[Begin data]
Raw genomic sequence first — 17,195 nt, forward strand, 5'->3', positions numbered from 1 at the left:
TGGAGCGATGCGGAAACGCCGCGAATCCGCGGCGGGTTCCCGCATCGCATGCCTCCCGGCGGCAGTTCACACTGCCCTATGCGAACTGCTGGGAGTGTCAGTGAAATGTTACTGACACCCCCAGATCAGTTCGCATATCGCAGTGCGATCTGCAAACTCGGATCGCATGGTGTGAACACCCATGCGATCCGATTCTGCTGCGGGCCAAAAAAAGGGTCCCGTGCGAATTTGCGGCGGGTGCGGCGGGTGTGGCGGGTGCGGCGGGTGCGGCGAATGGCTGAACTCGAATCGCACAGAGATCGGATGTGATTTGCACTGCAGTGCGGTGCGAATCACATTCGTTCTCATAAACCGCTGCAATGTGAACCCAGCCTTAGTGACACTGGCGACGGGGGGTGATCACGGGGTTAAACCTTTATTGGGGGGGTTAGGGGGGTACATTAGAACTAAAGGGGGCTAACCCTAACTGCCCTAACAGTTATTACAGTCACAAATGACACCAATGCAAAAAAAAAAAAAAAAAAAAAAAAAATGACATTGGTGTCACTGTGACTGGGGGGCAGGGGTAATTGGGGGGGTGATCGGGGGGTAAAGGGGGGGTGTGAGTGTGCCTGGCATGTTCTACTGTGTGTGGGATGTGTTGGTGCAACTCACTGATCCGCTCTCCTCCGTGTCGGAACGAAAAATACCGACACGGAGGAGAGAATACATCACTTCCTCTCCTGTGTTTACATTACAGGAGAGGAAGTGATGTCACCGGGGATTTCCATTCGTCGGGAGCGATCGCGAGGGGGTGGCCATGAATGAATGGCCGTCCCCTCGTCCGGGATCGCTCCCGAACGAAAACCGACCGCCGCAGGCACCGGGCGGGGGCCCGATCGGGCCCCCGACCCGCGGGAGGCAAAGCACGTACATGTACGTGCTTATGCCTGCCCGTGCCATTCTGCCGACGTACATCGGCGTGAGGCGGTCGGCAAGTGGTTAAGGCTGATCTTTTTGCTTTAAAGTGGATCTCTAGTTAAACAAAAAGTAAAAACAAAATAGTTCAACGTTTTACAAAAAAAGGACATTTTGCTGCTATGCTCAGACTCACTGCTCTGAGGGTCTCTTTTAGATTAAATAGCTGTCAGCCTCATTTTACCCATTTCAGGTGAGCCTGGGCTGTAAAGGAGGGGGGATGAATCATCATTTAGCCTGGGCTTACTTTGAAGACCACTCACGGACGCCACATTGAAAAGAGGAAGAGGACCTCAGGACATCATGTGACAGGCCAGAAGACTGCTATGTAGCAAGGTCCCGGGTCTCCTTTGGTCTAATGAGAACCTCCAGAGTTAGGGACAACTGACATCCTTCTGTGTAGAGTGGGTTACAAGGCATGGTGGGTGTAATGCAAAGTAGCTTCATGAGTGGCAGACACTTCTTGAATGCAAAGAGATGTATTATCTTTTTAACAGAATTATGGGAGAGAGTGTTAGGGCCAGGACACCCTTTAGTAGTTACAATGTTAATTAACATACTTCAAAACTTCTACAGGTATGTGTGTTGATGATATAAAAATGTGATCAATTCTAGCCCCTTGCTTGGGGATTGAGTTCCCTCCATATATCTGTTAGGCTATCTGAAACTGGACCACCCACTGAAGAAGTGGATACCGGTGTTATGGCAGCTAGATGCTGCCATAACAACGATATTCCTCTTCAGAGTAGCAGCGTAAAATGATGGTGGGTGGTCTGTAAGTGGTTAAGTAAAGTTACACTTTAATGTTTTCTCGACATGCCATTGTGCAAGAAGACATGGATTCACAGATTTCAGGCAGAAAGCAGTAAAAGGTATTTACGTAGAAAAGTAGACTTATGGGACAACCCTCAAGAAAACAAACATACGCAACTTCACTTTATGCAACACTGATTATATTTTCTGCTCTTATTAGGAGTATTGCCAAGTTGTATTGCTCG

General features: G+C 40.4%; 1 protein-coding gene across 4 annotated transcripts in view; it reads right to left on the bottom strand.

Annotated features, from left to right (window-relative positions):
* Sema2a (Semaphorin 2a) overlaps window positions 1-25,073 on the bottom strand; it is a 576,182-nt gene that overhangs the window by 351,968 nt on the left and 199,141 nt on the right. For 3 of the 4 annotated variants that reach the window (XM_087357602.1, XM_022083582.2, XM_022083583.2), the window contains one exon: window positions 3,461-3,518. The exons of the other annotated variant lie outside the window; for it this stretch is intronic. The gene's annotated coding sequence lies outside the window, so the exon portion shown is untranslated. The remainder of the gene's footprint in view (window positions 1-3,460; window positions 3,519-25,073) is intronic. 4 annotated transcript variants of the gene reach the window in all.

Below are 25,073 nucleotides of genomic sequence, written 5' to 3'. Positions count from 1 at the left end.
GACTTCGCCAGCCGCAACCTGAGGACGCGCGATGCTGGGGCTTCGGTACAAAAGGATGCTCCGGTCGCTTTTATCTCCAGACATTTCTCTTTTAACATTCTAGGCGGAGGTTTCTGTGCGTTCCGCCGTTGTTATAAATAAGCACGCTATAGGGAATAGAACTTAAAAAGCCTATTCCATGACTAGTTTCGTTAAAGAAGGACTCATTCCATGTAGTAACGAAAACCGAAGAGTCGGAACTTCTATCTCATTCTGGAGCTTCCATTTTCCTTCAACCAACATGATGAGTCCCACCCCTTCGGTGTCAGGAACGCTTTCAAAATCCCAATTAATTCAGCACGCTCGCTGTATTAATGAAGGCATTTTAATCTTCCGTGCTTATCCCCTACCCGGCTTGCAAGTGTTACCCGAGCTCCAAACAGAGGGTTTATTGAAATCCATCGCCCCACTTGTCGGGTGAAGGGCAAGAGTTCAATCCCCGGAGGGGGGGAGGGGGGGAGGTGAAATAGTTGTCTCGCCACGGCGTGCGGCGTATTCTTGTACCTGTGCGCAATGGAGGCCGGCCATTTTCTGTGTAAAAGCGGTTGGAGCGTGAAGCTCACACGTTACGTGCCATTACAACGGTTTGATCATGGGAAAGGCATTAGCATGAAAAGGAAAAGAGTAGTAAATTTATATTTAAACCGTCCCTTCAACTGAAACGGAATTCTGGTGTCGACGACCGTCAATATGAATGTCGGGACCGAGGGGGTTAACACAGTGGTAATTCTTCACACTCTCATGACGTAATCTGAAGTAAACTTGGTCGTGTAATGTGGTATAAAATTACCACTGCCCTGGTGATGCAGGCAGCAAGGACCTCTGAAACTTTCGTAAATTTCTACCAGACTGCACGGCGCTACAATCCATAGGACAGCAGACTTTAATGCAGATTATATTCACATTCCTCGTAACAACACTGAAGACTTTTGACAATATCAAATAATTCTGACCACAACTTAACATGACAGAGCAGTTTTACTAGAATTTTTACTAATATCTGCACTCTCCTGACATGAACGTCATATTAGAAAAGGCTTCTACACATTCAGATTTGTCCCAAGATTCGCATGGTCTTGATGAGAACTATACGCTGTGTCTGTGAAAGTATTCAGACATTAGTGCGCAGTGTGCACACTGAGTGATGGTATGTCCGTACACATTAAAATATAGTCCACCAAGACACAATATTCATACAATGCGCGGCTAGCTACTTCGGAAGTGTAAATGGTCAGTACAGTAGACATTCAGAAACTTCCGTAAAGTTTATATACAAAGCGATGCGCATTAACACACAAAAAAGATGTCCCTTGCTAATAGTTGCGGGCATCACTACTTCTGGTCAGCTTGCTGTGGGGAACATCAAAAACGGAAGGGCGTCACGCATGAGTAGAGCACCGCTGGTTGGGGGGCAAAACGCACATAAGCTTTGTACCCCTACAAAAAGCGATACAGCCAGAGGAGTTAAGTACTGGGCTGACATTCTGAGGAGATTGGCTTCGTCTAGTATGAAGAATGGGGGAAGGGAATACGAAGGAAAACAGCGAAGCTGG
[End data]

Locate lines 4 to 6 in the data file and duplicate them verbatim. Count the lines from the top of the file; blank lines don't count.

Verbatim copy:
Annotated features, from left to right (window-relative positions):
* Sema2a (Semaphorin 2a) overlaps window positions 1-25,073 on the bottom strand; it is a 576,182-nt gene that overhangs the window by 351,968 nt on the left and 199,141 nt on the right. For 3 of the 4 annotated variants that reach the window (XM_087357602.1, XM_022083582.2, XM_022083583.2), the window contains one exon: window positions 3,461-3,518. The exons of the other annotated variant lie outside the window; for it this stretch is intronic. The gene's annotated coding sequence lies outside the window, so the exon portion shown is untranslated. The remainder of the gene's footprint in view (window positions 1-3,460; window positions 3,519-25,073) is intronic. 4 annotated transcript variants of the gene reach the window in all.

Below are 25,073 nucleotides of genomic sequence, written 5' to 3'. Positions count from 1 at the left end.